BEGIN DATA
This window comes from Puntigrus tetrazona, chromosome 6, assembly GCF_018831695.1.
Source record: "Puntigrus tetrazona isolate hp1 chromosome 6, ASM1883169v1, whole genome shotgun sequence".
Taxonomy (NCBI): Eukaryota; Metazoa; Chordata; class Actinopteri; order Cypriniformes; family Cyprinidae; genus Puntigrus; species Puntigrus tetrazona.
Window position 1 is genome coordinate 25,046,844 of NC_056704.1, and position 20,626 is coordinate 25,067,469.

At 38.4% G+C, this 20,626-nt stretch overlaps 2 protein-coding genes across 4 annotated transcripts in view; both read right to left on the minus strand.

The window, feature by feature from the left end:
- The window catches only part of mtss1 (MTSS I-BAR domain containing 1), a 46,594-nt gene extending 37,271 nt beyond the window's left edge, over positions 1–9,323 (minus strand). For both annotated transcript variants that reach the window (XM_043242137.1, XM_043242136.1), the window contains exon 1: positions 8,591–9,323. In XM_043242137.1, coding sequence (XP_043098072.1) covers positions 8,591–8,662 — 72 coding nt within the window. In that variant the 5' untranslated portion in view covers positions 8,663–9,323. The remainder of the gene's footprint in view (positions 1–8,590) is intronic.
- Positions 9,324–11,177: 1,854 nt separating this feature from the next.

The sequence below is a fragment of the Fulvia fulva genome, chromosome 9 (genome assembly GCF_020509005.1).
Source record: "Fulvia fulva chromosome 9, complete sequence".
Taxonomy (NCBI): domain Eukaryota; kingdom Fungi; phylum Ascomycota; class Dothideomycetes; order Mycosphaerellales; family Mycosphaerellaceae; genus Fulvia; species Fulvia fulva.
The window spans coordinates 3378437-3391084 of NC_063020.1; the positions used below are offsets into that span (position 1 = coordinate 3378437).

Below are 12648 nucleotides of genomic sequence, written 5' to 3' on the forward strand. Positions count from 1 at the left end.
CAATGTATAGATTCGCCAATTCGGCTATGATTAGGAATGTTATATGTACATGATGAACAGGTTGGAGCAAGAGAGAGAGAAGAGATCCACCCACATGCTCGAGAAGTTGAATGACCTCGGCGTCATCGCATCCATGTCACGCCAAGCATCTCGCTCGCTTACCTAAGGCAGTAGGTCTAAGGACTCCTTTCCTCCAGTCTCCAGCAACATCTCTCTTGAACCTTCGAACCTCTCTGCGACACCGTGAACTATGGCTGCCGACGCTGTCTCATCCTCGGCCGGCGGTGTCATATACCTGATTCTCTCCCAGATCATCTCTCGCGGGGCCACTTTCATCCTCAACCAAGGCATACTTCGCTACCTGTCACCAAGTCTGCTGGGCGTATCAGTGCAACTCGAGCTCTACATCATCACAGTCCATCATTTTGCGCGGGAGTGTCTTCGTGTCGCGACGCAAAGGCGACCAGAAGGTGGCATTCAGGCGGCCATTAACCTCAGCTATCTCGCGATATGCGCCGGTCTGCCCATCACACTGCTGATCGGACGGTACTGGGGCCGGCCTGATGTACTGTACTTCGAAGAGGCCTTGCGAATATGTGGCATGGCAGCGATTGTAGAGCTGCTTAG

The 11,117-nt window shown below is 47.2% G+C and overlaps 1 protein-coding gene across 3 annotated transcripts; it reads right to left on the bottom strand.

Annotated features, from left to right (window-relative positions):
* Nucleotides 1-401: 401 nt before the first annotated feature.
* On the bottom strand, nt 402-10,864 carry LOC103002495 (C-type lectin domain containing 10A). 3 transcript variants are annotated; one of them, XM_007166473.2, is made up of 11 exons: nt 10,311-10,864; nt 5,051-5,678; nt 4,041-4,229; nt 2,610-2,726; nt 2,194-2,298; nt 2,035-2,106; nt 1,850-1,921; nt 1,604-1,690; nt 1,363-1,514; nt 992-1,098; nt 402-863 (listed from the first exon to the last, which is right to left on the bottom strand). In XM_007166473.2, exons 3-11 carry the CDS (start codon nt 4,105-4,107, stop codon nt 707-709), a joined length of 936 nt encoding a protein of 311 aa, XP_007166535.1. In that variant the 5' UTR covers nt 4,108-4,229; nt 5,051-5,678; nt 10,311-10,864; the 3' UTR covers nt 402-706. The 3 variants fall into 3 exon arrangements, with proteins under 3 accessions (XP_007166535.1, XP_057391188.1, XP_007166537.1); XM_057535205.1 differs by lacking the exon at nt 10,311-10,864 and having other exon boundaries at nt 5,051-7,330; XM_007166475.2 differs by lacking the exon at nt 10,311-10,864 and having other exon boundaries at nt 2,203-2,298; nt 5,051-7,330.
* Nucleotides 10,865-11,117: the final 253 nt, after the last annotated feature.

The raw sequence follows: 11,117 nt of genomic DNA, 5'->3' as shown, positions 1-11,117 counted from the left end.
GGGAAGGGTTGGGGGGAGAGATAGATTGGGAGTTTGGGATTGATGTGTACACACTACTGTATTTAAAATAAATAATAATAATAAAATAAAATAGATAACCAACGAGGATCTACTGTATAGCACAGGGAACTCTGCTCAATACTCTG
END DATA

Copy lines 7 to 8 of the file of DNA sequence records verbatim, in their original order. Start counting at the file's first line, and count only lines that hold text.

- The window catches only part of mtss1 (MTSS I-BAR domain containing 1), a 46,594-nt gene extending 37,271 nt beyond the window's left edge, over positions 1–9,323 (minus strand). For both annotated transcript variants that reach the window (XM_043242137.1, XM_043242136.1), the window contains exon 1: positions 8,591–9,323. In XM_043242137.1, coding sequence (XP_043098072.1) covers positions 8,591–8,662 — 72 coding nt within the window. In that variant the 5' untranslated portion in view covers positions 8,663–9,323. The remainder of the gene's footprint in view (positions 1–8,590) is intronic.
- Positions 9,324–11,177: 1,854 nt separating this feature from the next.